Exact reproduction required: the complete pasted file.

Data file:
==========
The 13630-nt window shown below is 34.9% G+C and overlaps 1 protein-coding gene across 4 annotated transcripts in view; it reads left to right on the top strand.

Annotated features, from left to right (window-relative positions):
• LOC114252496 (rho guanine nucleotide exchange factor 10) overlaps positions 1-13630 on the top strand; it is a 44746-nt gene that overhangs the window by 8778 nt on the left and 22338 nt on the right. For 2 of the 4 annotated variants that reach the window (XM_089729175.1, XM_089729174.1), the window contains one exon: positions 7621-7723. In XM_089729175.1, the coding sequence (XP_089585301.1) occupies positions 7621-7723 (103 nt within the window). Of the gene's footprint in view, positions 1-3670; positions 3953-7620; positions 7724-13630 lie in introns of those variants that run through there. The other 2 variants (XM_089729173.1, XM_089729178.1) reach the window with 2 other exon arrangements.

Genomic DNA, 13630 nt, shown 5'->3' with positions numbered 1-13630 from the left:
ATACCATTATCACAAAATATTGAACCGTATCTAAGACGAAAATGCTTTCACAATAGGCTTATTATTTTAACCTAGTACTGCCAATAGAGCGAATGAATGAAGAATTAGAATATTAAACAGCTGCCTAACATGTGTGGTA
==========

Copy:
The 13630-nt window shown below is 34.9% G+C and overlaps 1 protein-coding gene across 4 annotated transcripts in view; it reads left to right on the top strand.

Annotated features, from left to right (window-relative positions):
• LOC114252496 (rho guanine nucleotide exchange factor 10) overlaps positions 1-13630 on the top strand; it is a 44746-nt gene that overhangs the window by 8778 nt on the left and 22338 nt on the right. For 2 of the 4 annotated variants that reach the window (XM_089729175.1, XM_089729174.1), the window contains one exon: positions 7621-7723. In XM_089729175.1, the coding sequence (XP_089585301.1) occupies positions 7621-7723 (103 nt within the window). Of the gene's footprint in view, positions 1-3670; positions 3953-7620; positions 7724-13630 lie in introns of those variants that run through there. The other 2 variants (XM_089729173.1, XM_089729178.1) reach the window with 2 other exon arrangements.

Genomic DNA, 13630 nt, shown 5'->3' with positions numbered 1-13630 from the left:
ATACCATTATCACAAAATATTGAACCGTATCTAAGACGAAAATGCTTTCACAATAGGCTTATTATTTTAACCTAGTACTGCCAATAGAGCGAATGAATGAAGAATTAGAATATTAAACAGCTGCCTAACATGTGTGGTA